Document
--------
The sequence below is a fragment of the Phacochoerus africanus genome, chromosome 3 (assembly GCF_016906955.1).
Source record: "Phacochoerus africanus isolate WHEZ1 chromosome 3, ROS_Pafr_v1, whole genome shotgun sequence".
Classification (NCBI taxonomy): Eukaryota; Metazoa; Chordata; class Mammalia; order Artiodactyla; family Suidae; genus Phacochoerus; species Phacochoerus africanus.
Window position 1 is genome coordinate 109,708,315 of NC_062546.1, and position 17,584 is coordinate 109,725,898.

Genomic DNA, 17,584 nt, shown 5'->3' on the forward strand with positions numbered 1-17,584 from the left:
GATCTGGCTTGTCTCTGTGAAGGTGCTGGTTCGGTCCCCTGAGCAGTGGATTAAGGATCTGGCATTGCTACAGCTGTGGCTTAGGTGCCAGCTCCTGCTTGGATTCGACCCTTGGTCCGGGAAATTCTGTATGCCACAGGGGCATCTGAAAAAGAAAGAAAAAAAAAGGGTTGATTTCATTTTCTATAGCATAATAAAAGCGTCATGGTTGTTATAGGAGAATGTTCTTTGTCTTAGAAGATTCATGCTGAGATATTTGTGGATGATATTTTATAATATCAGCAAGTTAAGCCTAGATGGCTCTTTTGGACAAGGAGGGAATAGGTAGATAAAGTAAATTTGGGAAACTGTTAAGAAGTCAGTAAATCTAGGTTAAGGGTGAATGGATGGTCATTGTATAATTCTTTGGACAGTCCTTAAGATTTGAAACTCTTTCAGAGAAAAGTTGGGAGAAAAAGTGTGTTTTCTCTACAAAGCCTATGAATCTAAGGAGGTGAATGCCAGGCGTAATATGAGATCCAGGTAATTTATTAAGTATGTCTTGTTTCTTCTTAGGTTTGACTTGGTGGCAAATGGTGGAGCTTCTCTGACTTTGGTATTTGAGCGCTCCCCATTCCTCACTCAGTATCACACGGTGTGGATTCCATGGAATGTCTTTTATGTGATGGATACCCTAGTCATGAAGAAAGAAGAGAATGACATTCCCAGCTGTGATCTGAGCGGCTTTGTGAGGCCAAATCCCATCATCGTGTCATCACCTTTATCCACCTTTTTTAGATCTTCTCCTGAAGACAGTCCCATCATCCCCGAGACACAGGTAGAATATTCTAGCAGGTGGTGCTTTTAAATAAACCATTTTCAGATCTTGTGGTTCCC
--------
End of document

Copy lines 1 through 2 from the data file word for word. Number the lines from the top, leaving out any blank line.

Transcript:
The sequence below is a fragment of the Phacochoerus africanus genome, chromosome 3 (assembly GCF_016906955.1).
Source record: "Phacochoerus africanus isolate WHEZ1 chromosome 3, ROS_Pafr_v1, whole genome shotgun sequence".